Systems at Work

Express lanes in Southern California

91 Express Lanes (Orange County) – This $130 million, fully automated facility is a 10-mile, four-lane toll project located within the median of SR 91, an existing eight-lane freeway between SR 55 in Orange County and the Riverside County line. This project connects rapidly growing residential areas in Riverside and San Bernardino counties with major employment centers in Orange and Los Angeles counties. The facility was opened to traffic on December 27, 1995 and is America's first toll road to employ variable congestion pricing. To maintain free-flow conditions, tolls vary during the day with traffic volumes, direction and other factors. The facility is also the world's first fully automated toll road utilizing electronic transponders to collect tolls.

SR 91 Eastbound (Recorded on Friday, May 3, 2013 at 5:15 pm) 

Question: Which lanes are carrying more traffic?

Answer: The Express Lanes (two left lanes) are carrying 1,692 vehicles per hour per lane, while the General Purpose lanes (four right lanes) are carrying 842 vehicles per hour per lane. By maintaning optimal volumes, the Express Lanes are able to carry approximately twice the volume per lane during congested periods.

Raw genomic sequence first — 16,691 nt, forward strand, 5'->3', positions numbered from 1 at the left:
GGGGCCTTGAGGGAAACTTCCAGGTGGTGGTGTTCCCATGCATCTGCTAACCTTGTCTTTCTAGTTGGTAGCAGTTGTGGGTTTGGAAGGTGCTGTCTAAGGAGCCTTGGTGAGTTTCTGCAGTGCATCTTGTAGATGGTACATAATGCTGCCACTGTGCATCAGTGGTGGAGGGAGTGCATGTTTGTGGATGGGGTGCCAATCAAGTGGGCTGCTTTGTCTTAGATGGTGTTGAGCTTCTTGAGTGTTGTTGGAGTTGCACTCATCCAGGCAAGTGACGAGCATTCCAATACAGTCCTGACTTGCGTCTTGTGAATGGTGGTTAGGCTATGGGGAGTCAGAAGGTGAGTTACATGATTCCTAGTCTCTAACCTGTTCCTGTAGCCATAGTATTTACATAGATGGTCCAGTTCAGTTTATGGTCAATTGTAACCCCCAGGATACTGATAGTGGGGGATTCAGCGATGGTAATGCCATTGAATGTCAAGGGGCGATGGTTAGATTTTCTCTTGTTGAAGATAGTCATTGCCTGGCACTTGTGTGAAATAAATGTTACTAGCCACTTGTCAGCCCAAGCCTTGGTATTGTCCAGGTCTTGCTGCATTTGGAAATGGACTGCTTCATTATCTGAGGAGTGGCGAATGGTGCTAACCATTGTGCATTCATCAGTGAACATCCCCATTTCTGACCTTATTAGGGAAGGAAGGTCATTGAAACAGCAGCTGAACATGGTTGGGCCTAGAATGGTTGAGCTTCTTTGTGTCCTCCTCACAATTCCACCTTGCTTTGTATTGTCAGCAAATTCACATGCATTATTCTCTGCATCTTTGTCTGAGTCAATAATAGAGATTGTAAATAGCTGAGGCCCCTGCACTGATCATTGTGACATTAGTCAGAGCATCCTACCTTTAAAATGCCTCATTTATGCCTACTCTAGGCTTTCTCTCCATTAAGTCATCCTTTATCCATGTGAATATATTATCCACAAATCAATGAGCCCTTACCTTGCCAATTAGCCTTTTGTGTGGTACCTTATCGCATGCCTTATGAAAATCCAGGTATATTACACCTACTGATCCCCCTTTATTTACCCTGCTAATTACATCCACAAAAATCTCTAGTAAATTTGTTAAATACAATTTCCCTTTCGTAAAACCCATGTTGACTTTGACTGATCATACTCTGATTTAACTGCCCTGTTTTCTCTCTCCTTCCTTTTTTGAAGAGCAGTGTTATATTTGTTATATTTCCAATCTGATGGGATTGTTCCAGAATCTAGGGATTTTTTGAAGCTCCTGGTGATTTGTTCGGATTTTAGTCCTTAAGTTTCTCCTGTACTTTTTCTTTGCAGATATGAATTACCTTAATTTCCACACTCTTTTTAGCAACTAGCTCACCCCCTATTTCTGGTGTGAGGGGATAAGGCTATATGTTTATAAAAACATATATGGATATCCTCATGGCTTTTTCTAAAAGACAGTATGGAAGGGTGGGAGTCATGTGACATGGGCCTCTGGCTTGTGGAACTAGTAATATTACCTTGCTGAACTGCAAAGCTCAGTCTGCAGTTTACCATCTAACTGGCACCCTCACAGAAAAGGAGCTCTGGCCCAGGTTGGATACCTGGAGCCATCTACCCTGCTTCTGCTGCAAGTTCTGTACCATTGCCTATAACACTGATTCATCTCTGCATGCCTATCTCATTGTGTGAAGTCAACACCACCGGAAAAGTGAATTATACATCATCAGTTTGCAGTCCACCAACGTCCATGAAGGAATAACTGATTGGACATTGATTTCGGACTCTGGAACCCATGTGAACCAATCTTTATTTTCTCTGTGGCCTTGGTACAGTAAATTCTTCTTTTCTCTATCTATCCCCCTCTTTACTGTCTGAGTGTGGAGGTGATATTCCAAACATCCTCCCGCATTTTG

91 Project (Riverside County) – The Riverside County Transportation Commission (RCTC) and project partners are currently in construction of improvements on the 91 from Corona to Riverside. The 91 Project will add two tolled express lanes in both directions to the 91 in Corona, replacing the existing carpool lanes. In addition, a single tolled express lane will be added to I-15 in both directions start and ending south of Magnolia Avenue, to new direct connectors between the express lanes on the 91 and I-15.

I-15 Express Lanes (San Diego County) – The I-15 Express Lanes were developed by the San Diego Association of Governments (SANDAG) and Caltrans as an innovative “expressway within a freeway.” The 20-mile, state-of-the-art Express Lanes facility between SR 163 and SR 78 was completed in January 2012. This project features four lanes and replaces the previous eight-mile, two-lane Express Lanes, which opened in 1988. These four lanes feature a moveable barrier for maximum flexibility; multiple access points to the general purpose highway lanes; and direct access ramps for high-frequency Bus Rapid Transit (BRT) service. The I-15 Express Lanes were funded in part by the TransNet half-cent sales tax, the $1.4 billion project is designed to maximize capacity, relieve congestion, and “wow” travelers.